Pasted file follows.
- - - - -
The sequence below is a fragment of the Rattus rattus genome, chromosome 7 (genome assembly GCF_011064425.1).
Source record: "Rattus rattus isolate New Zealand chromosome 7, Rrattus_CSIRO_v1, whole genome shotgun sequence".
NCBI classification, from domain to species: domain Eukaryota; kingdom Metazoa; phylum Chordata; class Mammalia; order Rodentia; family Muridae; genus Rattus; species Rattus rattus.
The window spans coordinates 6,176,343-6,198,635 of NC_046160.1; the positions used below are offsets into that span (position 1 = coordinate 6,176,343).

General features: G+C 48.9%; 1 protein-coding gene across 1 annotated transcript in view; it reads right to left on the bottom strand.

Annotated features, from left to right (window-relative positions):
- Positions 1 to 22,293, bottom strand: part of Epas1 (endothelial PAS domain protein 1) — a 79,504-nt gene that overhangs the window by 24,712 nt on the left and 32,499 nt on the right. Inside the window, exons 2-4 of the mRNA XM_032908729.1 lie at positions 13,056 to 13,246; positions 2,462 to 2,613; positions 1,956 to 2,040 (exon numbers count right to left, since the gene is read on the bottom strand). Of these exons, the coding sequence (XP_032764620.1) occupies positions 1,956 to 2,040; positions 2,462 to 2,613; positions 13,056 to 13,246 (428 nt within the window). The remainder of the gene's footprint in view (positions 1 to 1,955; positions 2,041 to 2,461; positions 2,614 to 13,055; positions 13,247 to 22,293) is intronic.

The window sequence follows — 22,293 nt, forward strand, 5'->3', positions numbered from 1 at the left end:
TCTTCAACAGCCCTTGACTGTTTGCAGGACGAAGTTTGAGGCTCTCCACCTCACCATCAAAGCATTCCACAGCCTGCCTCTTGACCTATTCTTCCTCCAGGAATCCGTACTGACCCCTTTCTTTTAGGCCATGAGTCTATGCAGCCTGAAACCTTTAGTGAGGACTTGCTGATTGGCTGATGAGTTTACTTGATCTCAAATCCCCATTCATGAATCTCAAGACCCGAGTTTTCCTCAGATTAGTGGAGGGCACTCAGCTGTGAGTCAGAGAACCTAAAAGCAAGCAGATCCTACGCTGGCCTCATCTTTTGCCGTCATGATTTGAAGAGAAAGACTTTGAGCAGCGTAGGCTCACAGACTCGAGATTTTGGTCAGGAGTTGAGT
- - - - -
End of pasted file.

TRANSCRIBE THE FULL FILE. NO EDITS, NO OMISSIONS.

The sequence below is a fragment of the Rattus rattus genome, chromosome 7 (genome assembly GCF_011064425.1).
Source record: "Rattus rattus isolate New Zealand chromosome 7, Rrattus_CSIRO_v1, whole genome shotgun sequence".
NCBI classification, from domain to species: domain Eukaryota; kingdom Metazoa; phylum Chordata; class Mammalia; order Rodentia; family Muridae; genus Rattus; species Rattus rattus.
The window spans coordinates 6,176,343-6,198,635 of NC_046160.1; the positions used below are offsets into that span (position 1 = coordinate 6,176,343).

General features: G+C 48.9%; 1 protein-coding gene across 1 annotated transcript in view; it reads right to left on the bottom strand.

Annotated features, from left to right (window-relative positions):
- Positions 1 to 22,293, bottom strand: part of Epas1 (endothelial PAS domain protein 1) — a 79,504-nt gene that overhangs the window by 24,712 nt on the left and 32,499 nt on the right. Inside the window, exons 2-4 of the mRNA XM_032908729.1 lie at positions 13,056 to 13,246; positions 2,462 to 2,613; positions 1,956 to 2,040 (exon numbers count right to left, since the gene is read on the bottom strand). Of these exons, the coding sequence (XP_032764620.1) occupies positions 1,956 to 2,040; positions 2,462 to 2,613; positions 13,056 to 13,246 (428 nt within the window). The remainder of the gene's footprint in view (positions 1 to 1,955; positions 2,041 to 2,461; positions 2,614 to 13,055; positions 13,247 to 22,293) is intronic.

The window sequence follows — 22,293 nt, forward strand, 5'->3', positions numbered from 1 at the left end:
TCTTCAACAGCCCTTGACTGTTTGCAGGACGAAGTTTGAGGCTCTCCACCTCACCATCAAAGCATTCCACAGCCTGCCTCTTGACCTATTCTTCCTCCAGGAATCCGTACTGACCCCTTTCTTTTAGGCCATGAGTCTATGCAGCCTGAAACCTTTAGTGAGGACTTGCTGATTGGCTGATGAGTTTACTTGATCTCAAATCCCCATTCATGAATCTCAAGACCCGAGTTTTCCTCAGATTAGTGGAGGGCACTCAGCTGTGAGTCAGAGAACCTAAAAGCAAGCAGATCCTACGCTGGCCTCATCTTTTGCCGTCATGATTTGAAGAGAAAGACTTTGAGCAGCGTAGGCTCACAGACTCGAGATTTTGGTCAGGAGTTGAGT